### Pendulum Paradigm Lab - Illinois State University

```Levels of Inquiry Model of Science
Teaching: The Buoyancy
Learning Sequence
Dr. Carl J. Wenning
Physics Department
Illinois State University
Normal, Illinois USA
Levels of Inquiry Method
of Science Teaching
Discovery
Interactive
Learning Demonstration
Inquiry
Lab
Real-world
Application
Hypothetical
Explanation
 Each level of inquiry has associated with it different
intellectual and scientific process skills. For instance:






Discovery learning – developing concepts
Interactive demonstration – predicting and testing
Inquiry Lesson – designing a controlled experiment
Inquiry Lab – collecting and analyzing data
Real-world Application – solving authentic problems
Hypothetical Explanation – developing testable explanations
Level 1 – Discovery Learning
 Students reflect on their mental models associated with
floating and sinking (boats, ships, wood, rock, etc.)
 Students personally experience the buoyant force for
perhaps the first time.
 Floating objects (wood, Styrofoam)
 Sinking objects (metals, plastics, rock, clay)
 Not to be confused with surface tension
 Terms are applied only after new concepts are developed.
Level 2 - Interactive Demonstration
 Students, based on their prior knowledge of density,
predict if certain objects will float or sink.
 Students are asked to predict the difference between
weight in air and weight in water for a given object,
the difference being the buoyant force.
 Using force diagrams, students suggest the following
relationship: Fb = Ta - Tl
Level 3 – Inquiry Lesson
 Guiding question: “What affects the amount of
buoyant force on an object?”
 Students make various suggestions.
 Students design and conduct whole-group
experiments to determine which named factors are
significant.
Level 4: Inquiry Lab
 Students “jigsaw” the problem to determine how the
volume of the object, V, and the density of the liquid,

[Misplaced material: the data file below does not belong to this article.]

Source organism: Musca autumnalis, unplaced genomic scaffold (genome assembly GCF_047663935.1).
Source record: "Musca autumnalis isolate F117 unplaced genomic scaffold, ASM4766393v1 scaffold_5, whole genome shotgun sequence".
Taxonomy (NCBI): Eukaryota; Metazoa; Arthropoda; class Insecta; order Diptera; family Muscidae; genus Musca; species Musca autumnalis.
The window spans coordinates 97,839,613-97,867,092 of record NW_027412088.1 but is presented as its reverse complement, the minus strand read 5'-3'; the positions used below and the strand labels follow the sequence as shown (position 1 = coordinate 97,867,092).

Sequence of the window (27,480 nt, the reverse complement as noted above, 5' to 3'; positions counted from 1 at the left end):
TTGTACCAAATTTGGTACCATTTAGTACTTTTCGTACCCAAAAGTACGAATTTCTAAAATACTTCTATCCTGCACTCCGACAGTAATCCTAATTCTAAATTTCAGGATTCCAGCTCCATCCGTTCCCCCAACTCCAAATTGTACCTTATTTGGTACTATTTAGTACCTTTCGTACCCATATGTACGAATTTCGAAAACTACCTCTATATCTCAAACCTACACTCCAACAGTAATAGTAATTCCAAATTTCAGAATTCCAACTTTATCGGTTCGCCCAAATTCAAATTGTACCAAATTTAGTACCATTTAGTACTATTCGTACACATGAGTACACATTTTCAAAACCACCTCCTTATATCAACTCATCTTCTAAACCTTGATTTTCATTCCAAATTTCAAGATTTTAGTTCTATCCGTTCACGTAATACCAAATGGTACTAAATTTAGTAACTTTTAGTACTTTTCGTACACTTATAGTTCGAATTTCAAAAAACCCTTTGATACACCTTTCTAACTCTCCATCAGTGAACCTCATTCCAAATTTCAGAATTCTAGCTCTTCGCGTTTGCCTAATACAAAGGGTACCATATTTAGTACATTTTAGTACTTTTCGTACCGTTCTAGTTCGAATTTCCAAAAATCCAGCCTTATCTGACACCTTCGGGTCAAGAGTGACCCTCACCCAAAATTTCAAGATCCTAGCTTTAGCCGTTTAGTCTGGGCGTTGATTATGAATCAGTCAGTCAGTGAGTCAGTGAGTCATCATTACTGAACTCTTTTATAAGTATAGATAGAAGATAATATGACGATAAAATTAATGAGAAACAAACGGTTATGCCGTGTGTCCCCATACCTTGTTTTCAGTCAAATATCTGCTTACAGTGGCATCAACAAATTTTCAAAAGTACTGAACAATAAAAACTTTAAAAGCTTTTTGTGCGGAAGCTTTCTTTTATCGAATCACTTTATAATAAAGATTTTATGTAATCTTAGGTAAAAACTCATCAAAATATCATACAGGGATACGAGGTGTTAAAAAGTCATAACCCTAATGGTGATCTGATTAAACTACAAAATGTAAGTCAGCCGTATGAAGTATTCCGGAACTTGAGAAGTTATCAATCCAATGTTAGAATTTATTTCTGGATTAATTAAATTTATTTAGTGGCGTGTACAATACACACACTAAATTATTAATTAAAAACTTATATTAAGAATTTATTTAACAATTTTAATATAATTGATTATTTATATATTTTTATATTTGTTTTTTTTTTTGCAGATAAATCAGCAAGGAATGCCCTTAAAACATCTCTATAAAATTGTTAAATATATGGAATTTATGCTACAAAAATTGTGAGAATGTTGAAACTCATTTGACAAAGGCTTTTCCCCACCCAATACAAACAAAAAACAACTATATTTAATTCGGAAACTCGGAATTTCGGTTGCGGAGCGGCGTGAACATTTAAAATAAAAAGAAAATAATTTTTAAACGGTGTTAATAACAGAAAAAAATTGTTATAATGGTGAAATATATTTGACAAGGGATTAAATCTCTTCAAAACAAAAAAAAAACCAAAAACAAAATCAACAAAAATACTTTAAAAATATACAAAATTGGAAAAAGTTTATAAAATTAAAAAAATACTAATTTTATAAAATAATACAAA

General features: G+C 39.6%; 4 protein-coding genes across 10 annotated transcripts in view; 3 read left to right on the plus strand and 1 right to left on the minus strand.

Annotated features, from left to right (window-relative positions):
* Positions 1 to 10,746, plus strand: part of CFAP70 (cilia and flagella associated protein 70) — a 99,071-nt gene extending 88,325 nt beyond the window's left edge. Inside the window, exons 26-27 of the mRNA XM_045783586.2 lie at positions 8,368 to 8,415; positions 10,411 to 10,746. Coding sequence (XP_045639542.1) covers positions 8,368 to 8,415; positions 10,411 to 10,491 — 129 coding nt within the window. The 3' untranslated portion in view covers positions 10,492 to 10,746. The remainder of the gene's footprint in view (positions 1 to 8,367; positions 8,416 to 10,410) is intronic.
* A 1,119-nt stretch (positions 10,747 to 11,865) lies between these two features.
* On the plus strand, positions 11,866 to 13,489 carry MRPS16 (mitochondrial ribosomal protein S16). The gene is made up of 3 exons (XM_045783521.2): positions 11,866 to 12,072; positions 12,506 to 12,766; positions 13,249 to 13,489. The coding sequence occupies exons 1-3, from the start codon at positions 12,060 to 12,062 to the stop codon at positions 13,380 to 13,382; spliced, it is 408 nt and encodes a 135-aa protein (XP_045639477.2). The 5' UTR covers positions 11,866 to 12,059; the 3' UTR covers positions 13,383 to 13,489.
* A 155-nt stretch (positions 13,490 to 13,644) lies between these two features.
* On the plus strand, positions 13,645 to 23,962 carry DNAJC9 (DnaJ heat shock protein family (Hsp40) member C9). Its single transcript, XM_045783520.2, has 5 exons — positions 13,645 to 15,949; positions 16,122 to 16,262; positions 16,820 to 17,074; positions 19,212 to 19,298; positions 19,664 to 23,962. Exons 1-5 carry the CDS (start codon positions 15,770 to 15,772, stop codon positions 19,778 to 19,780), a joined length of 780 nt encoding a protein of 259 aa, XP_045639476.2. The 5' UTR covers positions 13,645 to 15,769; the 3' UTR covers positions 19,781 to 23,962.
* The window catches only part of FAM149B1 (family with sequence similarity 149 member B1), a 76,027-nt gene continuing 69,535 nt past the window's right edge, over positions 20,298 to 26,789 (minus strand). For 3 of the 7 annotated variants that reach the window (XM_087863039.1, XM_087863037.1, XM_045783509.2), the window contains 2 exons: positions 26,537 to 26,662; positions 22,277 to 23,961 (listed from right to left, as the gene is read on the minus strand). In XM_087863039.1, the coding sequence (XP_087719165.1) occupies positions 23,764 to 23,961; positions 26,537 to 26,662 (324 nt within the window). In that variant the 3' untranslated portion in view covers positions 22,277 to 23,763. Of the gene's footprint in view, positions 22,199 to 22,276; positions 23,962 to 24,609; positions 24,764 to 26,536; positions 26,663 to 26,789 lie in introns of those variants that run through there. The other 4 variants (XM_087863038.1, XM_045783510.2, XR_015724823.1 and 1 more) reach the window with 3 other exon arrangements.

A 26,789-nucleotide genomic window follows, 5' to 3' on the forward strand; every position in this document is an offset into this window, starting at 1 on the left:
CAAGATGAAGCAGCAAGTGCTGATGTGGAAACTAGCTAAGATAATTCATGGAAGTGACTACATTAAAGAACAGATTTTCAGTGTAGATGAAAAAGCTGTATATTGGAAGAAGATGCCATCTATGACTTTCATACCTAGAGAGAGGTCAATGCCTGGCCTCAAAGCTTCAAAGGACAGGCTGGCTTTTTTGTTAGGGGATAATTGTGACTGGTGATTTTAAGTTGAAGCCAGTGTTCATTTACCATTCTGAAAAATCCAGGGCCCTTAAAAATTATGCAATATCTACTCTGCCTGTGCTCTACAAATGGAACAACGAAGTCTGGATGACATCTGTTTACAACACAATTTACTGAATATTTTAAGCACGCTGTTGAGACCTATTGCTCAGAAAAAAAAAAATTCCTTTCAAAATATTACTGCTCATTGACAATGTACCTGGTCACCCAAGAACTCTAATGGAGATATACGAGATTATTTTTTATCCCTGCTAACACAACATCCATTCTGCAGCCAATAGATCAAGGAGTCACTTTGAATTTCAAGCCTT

r, individually affect the buoyant force.
 Students independently find that Fb = k1V
 Students independently find that Fb = k2r
 Conclusion Fb = krV
 Furthermore, k = Fb /rV = 9.8m/s2 = g
Level 5: Real-world Application
 Having derived from experience that Fb=rVg, students:
 predict and test buoyant forces for a variety of different
objects.
 predict what percentage of an iceberg will be found
beneath the surface of the water.
 determine how much weight a small paper boat can hold
before sinking (a competition based on a limited amount
of poster board/cardboard and tape).
Level 6 – Hypothetical Explanation
 Selected students explain the source of buoyant
force
 Teacher conducts demonstration with 3-holed bottle:
 showing that pressure increases with depth, d.
 students conclude that P = F/A = mg/A = rVg/A = rgd
 Hypothesis: Pressure differences between the top
and bottom of a cube of dimension h account for Fb.
 DF = (DP)A = rg(Dd)A = rghA = rVg = Fb
Inquiry Method of Science Teaching
 Levels of inquiry: Hierarchies of pedagogical practices and inquiry
processes. Journal of Physics Teacher Education Online, 2(3),
February 2005, pp. 3-11.
 Levels of inquiry: Using inquiry spectrum learning sequences to
teach science. Journal of Physics Teacher Education Online, 5(4),
Summer 2010, pp 11-19.
 The Levels of Inquiry Model of Science Teaching. Journal of Physics
Teacher Education Online, 6(2), Summer 2011, 9-16
 Sample learning sequences based on the Levels of Inquiry Model of
Science Teaching including Appendix (with Manzoor Ali Khan).
Journal of Physics Teacher Education Online, 6(2), Summer 2011, 17-30.
```